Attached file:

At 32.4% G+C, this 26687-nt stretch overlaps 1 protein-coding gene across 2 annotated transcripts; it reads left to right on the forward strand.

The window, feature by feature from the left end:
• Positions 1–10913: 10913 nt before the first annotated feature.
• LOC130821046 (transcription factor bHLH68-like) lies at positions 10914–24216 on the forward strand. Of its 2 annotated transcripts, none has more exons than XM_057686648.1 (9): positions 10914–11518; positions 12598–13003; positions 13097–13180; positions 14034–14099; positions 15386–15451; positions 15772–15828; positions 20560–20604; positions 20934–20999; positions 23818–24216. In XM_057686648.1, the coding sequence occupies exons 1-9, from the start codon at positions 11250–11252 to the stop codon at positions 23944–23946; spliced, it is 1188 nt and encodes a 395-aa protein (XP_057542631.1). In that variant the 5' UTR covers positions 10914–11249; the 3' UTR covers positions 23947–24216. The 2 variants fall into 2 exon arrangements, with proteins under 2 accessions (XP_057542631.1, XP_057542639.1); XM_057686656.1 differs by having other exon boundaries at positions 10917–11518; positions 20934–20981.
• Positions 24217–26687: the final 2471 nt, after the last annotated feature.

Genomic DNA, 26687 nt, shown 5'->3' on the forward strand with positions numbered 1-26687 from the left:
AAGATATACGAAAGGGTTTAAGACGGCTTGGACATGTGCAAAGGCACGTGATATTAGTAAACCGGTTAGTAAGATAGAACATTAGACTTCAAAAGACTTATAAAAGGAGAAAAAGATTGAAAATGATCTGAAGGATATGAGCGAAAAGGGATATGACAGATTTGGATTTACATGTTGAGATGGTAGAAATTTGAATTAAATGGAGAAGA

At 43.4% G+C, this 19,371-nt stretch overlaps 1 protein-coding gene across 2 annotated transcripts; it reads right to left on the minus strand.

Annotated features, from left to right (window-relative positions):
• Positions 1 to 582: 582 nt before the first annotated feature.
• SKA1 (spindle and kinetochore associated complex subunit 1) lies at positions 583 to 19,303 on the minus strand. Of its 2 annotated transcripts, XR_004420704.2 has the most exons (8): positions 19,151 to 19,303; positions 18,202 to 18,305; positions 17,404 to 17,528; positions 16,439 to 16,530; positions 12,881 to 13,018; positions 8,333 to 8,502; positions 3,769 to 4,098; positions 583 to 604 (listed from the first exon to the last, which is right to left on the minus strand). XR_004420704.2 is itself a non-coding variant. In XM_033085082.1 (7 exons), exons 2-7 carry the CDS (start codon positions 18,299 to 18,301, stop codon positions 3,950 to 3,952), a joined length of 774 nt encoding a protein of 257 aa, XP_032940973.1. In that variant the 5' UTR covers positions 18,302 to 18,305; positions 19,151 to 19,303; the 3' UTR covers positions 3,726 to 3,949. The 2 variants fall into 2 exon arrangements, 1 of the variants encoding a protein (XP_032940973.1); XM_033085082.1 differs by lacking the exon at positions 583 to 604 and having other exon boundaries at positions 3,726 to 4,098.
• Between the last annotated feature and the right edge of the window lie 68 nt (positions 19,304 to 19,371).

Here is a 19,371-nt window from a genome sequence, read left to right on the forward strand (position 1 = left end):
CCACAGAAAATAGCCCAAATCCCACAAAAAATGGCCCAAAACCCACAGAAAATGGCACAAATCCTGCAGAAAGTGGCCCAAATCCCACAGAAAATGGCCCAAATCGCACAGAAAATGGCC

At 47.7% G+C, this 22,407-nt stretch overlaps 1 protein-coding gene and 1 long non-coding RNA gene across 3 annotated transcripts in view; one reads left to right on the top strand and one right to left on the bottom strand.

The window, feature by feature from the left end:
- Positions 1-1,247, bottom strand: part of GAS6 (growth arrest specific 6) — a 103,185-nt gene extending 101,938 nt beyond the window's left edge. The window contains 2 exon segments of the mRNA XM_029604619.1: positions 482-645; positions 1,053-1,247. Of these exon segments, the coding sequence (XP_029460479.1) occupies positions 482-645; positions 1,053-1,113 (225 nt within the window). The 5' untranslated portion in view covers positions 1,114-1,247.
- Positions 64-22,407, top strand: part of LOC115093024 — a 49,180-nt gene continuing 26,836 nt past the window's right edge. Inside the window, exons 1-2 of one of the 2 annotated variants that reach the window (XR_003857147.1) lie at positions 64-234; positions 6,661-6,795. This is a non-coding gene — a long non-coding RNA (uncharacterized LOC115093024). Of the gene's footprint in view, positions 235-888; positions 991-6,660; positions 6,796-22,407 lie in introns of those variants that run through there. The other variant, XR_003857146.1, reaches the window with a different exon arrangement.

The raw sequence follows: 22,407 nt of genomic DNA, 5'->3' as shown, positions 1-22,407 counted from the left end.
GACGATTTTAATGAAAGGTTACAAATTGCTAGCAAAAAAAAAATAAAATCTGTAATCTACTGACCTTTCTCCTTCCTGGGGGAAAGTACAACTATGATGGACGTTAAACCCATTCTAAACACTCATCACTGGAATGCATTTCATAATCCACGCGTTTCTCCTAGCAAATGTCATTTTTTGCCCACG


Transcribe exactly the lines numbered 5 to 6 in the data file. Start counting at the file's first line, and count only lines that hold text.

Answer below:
• Positions 24217–26687: the final 2471 nt, after the last annotated feature.

Genomic DNA, 26687 nt, shown 5'->3' on the forward strand with positions numbered 1-26687 from the left: